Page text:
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Summary: I talk about what we need to know and understand when we lose someone we love.

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Intro: Sometimes we face great loses in our lives. Today I want to talk about losing someone we care about. Let’s face it—people die. They die unexpectantly, they die too young. They die needlessly, because of the acts of another. They die naturally. People we always thought would be around…then one day we get the news. How many have you have lost a loved one, someone close to you? Death is not an easy subject to talk about for many. Sometimes the only time we discuss or talk about death is when a loved one dies and we go to their funeral.

Why don’t we talk more about death (if it is a part of life and everyone will experience it)? One reason is because we tend to avoid talking about something we are not comfortable with. Even though it is in the back of our minds we don’t like to talk about it. We don’t like to think it will happen to us. Contemporary Americans seem to believe that something that is never mentioned will eventually disappear.

ILLUSTRATION: A study of sympathy cards shows that only 3% of them mention the forbidden word. So we use other words besides the “d” word. Many also spend thousands of dollars trying to turn back the clock on aging. We buy pills, get plastic surgery, etc. just to try to slow down the aging process. And you know what, our lifespan is increasing. Yet the clock still ticks on.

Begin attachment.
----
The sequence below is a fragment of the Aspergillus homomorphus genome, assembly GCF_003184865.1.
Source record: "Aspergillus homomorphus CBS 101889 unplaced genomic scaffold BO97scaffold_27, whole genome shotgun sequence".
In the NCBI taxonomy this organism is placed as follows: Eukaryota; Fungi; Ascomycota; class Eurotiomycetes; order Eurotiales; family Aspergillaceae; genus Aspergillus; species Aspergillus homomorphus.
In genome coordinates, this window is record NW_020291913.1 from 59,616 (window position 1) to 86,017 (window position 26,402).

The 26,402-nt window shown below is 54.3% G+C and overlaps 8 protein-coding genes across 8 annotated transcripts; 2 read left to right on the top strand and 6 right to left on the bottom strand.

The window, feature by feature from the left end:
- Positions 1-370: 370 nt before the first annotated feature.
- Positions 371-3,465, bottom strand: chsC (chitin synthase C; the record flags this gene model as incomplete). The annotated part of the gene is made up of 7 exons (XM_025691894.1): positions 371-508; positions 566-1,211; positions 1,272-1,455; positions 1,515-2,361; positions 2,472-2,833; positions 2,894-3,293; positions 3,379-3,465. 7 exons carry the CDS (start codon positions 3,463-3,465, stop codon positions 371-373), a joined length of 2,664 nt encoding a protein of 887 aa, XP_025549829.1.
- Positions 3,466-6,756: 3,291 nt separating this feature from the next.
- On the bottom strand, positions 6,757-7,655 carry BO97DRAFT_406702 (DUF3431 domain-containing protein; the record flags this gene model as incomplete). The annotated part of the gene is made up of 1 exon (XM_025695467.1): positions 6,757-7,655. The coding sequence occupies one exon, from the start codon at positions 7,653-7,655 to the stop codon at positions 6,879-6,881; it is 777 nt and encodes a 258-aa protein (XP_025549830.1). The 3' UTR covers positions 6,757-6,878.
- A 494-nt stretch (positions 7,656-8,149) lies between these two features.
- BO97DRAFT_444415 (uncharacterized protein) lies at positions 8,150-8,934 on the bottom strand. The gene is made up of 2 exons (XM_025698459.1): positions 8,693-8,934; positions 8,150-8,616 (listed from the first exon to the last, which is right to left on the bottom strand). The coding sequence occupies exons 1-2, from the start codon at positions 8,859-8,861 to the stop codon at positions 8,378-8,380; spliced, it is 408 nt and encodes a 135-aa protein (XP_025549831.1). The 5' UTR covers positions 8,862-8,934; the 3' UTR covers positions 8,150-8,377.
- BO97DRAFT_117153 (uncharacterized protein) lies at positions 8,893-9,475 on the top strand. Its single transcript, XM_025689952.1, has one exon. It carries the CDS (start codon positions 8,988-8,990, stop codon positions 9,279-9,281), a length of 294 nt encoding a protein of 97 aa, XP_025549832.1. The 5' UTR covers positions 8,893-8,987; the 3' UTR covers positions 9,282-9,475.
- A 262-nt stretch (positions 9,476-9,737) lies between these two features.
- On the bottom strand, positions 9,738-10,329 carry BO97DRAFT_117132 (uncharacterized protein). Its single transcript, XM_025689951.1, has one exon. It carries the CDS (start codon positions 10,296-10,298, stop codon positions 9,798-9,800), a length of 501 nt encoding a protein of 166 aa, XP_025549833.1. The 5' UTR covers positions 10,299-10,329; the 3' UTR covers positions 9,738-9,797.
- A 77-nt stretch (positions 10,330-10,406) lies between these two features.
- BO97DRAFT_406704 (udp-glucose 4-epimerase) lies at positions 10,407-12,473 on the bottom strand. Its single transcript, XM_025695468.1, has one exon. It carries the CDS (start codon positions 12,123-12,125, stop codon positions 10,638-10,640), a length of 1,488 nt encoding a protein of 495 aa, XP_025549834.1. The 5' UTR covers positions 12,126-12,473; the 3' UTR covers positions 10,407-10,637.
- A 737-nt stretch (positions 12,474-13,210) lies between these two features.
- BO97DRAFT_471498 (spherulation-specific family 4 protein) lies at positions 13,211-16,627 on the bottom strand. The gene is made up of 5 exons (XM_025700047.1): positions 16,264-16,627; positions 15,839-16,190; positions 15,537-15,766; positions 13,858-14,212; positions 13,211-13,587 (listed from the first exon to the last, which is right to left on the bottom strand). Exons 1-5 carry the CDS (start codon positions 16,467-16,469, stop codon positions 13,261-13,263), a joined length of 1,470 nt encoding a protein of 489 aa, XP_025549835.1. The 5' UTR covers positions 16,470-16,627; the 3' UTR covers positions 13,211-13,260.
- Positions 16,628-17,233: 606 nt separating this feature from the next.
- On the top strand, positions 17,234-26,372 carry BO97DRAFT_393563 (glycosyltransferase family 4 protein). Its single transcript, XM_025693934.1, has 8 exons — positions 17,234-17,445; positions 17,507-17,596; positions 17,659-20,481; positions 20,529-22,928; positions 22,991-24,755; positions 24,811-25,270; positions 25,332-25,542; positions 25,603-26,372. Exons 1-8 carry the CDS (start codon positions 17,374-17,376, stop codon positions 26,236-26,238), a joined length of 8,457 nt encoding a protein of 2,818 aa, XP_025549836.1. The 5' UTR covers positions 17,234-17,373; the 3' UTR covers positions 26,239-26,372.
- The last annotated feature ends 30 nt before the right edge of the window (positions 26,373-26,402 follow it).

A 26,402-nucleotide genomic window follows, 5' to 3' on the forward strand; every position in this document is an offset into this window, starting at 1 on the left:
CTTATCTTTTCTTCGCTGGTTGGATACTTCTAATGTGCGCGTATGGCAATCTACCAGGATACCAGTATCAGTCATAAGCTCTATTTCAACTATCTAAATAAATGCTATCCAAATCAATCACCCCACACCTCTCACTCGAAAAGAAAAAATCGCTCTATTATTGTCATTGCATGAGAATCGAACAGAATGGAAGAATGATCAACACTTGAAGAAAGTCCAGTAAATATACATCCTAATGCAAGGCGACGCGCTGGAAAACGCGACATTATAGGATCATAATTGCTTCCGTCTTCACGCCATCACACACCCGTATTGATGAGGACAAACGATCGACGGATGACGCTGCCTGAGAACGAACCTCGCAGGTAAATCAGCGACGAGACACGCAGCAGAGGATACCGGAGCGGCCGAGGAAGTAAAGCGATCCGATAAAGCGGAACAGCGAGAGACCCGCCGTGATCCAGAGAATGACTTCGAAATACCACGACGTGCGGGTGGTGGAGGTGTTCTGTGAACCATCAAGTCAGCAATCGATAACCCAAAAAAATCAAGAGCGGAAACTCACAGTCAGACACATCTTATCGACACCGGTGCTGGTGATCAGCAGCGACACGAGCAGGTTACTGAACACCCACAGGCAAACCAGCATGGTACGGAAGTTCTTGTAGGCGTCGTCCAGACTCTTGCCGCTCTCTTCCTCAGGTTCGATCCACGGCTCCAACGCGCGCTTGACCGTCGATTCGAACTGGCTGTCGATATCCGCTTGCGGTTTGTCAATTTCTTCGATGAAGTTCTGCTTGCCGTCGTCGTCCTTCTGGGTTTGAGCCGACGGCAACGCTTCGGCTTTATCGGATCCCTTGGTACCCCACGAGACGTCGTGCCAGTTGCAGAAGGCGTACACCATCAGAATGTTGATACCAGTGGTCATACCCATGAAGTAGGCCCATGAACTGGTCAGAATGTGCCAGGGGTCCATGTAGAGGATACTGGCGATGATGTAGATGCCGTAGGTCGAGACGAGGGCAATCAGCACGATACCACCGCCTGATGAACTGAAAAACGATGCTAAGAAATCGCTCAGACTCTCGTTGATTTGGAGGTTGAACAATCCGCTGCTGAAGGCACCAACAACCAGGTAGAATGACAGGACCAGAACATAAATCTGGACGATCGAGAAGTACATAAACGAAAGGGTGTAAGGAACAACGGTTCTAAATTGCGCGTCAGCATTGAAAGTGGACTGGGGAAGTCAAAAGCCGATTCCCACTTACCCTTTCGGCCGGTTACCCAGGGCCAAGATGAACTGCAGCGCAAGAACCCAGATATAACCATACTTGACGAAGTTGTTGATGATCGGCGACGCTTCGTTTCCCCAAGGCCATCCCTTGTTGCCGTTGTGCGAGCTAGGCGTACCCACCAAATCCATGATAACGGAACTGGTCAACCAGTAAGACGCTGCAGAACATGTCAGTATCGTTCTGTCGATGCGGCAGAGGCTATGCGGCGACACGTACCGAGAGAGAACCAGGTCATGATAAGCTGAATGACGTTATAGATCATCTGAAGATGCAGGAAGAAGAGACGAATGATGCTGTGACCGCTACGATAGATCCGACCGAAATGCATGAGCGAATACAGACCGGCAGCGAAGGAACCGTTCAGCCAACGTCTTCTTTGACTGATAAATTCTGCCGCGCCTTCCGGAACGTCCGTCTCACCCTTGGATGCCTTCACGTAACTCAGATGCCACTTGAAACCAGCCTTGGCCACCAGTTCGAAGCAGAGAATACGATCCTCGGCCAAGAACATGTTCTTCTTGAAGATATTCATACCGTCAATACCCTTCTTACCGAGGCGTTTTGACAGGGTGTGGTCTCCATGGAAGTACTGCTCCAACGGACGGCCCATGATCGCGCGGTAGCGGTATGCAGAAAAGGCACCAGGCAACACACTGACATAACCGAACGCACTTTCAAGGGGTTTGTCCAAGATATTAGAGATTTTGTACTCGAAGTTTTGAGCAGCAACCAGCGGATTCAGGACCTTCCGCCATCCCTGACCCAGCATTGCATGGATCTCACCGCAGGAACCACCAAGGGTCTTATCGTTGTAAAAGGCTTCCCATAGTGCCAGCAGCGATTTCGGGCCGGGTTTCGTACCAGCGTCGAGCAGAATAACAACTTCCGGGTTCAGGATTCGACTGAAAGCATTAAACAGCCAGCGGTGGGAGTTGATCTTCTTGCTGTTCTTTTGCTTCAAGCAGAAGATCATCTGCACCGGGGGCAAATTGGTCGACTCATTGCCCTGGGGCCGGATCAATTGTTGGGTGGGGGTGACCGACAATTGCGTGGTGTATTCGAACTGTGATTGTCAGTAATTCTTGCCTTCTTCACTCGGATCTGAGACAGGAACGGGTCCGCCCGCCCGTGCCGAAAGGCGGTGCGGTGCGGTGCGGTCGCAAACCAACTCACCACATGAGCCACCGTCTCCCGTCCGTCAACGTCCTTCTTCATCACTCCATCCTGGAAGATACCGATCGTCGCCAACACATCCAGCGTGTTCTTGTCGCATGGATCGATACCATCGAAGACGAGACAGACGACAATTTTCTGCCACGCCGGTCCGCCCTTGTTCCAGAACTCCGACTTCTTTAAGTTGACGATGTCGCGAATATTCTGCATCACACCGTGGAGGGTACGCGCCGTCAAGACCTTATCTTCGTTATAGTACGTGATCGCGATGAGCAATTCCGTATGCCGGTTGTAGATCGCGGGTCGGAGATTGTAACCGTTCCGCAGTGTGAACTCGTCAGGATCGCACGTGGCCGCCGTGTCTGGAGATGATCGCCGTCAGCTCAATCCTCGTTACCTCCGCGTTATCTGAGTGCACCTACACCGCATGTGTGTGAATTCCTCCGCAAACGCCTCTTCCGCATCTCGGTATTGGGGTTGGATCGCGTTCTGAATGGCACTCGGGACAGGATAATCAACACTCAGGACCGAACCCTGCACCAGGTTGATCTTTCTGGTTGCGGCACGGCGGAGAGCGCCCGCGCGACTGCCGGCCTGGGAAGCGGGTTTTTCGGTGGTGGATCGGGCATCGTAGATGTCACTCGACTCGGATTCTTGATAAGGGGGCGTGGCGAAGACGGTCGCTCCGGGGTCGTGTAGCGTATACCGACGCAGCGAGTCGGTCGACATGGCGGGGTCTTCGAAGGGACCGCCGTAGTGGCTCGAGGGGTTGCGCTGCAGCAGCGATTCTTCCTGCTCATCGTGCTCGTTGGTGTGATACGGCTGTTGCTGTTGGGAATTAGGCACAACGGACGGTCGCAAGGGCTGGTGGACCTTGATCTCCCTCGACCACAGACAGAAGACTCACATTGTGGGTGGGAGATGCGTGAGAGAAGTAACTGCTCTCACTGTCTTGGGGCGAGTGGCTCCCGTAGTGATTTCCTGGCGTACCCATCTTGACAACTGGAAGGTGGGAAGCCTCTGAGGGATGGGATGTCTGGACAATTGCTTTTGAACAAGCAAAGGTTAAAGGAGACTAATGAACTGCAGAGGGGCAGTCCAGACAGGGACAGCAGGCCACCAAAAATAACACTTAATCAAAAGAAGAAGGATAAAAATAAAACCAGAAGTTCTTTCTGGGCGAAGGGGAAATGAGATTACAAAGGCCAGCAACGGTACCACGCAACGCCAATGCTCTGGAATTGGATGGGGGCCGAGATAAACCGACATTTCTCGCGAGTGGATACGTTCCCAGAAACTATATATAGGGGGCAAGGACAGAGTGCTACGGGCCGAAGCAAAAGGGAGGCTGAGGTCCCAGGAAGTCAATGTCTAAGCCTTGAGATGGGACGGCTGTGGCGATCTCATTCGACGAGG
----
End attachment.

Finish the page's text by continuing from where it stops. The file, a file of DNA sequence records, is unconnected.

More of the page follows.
ILLUSTRATION: Twenty seven people are banking on the idea that modern science will someday find or engineer a fountain of youth. Those 27 people, all deceased, are “patients” of the Alcor Life Extension Institute in Scottsdale, Arizona, where their bodies—or merely their heads!—have been frozen in liquid nitrogen at minus 320 degrees F awaiting the day when medical science discovers a way to make death and aging a thing of the past. Ten of the patients paide $120,000 to have their entire body frozen. Seventeen of the patients paid $50,000 to have only their head frozen, hoping that molecular technology will one day be able to grow a whole new body from their head or its cells. It is called cryonics. As you can imagine, cryonics has its share of critics and skeptics. And of course, Stephen Bridge, president of Alcor, cautions, “We have to tell people that we don’t even really know if it will work yet.” Nevertheless Thomas Donaldson, a 50 year member of Alcor who hasn’t taken advantage of its services, brushed aside the naysayers and explained to a reporter why he’s willing to give cryonics a try: “For some strange reason, I like being alive…I don’t want to die. Okay guys?” (Contemporary Illustraions for Preachers, Teachers, and Writers, Brian Larson. Pg. 43)

Hebrews 9:27 (the Message) says, “Everyone has to die once, then face the consequences.”

Cryonics won’t keep you around. Cryonics won’t keep your loved ones around forever. People that you and I love will pass away.

Another reason why we don’t talk more about death and shy away from it is because, “most of us are taught from our earliest years how to acquire things, not how to lose them. Even when a youngster loses a pet to an accident, it is often replaced on the next Saturday. Most children are not taught how to think about long-term loss, and there are some who are also taught to bury any sorrow that surrounds loss.” (Dr. Les Parrott III in Helping the Stuggling Adolescent, page 176)


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